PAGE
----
Saturday, June 30, 2012

Oh, Mr. DeMille?

Mr. DeMille, Mr. DeMille, I think I'm ready for my closeup!  I've been working so hard, putting on my colors, filling in gaps, and studying the lines for my part.  I think my left side is the best, don't you?  

Closeup photography of flowers is always rewarding, but simultaneously a technically-demanding exercise and yet sometimes not so.  I'm fully aware that to get the best pictures, they must be carefully framed and set, requiring tripods and lighting and perfect flowers.  But even rank amateurs, like myself, can see some fascinating sights at a macro level with a handheld camera, a complete different world from the normal eye's view at shoulder height three feet from the flower.     

Take the lily to the right, above, for instance.  I understand the hierarchy of pistil over stamens, the multiple brown pollens of the anthers vying to attach themselves first to the sticky stigma.  But who makes the spidery minuscule webs that I find in most flowers?  Are the inhabitants still there, hiding, or long gone?  Is the purpose of those filaments to trap infinitesimal insects that I wouldn't even have dreamed existed?  Or are they insect equivalents of the debris left behind at a human campsite?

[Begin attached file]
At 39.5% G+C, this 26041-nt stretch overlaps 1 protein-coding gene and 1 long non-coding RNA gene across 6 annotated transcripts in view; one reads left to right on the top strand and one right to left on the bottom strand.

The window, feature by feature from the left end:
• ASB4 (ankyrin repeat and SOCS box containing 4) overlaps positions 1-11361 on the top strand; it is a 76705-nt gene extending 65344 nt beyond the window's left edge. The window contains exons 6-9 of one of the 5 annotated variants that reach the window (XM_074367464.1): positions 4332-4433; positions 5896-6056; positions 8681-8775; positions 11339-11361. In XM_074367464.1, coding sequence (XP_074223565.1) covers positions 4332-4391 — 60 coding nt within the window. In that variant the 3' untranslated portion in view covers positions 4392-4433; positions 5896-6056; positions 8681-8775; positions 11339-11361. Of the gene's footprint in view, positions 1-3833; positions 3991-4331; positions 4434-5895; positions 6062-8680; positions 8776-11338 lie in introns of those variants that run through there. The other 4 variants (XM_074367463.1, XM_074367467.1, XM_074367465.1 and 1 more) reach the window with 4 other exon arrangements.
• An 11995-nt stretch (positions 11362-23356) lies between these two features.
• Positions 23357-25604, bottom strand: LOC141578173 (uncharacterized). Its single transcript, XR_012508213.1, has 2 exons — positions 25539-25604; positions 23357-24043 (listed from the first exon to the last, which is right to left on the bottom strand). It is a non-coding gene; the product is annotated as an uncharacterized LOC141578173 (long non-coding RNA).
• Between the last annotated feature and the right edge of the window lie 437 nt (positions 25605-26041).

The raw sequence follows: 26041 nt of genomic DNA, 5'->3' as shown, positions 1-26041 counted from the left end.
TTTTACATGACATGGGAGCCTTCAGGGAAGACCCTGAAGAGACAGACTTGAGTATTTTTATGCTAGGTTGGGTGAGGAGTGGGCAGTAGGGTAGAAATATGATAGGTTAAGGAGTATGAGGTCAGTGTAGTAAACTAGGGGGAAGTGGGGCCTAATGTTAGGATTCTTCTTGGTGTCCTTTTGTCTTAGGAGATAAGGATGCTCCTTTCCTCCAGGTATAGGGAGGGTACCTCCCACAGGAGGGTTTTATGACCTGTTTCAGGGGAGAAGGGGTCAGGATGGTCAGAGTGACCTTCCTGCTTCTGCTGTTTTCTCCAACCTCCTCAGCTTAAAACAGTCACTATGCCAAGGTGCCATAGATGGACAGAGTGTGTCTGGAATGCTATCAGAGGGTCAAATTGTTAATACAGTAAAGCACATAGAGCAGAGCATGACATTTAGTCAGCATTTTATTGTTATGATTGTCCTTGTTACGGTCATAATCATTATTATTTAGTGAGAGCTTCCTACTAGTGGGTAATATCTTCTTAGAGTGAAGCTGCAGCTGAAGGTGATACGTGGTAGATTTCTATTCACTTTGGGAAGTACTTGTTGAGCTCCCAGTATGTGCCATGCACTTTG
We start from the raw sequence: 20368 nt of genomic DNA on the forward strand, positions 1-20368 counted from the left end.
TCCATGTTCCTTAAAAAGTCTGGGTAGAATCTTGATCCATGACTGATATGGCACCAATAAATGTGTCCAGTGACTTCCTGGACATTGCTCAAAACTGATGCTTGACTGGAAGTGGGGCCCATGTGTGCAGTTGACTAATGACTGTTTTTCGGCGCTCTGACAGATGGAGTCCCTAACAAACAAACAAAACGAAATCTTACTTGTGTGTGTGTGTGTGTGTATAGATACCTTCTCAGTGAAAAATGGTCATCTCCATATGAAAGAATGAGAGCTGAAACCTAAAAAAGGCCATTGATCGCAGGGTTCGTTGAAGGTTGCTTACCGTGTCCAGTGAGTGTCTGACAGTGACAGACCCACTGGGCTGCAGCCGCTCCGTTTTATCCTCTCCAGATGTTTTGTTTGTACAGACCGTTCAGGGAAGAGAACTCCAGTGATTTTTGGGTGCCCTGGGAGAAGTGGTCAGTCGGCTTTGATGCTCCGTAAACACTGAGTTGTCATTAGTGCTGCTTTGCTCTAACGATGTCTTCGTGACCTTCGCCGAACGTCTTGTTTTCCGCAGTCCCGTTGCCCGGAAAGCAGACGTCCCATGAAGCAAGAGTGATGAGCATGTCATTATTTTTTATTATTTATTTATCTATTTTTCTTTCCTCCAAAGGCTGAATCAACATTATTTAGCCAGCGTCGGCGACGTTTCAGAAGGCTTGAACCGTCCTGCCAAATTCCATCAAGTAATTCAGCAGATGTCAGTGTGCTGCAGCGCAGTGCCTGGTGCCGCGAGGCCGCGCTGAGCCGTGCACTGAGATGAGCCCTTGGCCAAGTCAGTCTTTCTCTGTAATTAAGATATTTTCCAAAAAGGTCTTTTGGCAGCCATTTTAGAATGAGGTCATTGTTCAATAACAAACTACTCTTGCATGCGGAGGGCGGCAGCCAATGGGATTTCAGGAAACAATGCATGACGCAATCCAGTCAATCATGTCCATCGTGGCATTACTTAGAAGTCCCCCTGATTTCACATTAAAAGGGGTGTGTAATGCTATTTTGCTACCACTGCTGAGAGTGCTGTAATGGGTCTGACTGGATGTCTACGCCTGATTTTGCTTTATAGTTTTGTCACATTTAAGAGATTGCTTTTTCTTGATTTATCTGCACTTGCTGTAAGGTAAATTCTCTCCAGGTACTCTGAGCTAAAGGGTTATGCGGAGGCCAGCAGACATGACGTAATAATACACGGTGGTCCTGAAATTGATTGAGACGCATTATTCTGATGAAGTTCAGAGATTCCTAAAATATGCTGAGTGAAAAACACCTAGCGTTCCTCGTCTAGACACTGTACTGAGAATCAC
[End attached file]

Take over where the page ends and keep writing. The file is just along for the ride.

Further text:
And then the softer, cumulus-cloudy nature of the anthers of Hibiscus 'Blue Bird', show here from its right side.  I've read that the structure here depends on bird (hummingbird) pollination.  The bird approaches from the front, bumping its head on the stigma and then, further in, it must reach past the anthers to get the nectar prize, in the process covering its head in pollen.  Then, at the next flower, the pollen from one is transferred to the stigma of the next, and so on, and so on.
The vivid contrasts of Hibicus syriacus 'Red Heart' are best viewed at close quarters.  In this cultivar, the brilliant purple-red at the base of the cream-hued sex organs make a bullseye that any hunter could recognize and that the hummingbird will hone in on.
There are things to say, as well, for the mid-range closeups, the photos that don't threaten to show the pores and blemishes of the photogenic stars, but that show the composition, the lines of beauty, the blends of color.  Marilyn Monroe reclining gracefully and suggestively on the chaste lounge.  Natalie Woods splendid in the grass.  Simply composed, the sweet clustering of the Bailey rose 'Sweet Fragrance' can match the beauty of those iconic stars.   

In your own garden, don't forget as you snap photos of the scenery, you should also photograph the individuals, and, deeper, even their pieces and parts, because beauty will be found at all levels, in all plants and in all gardens.

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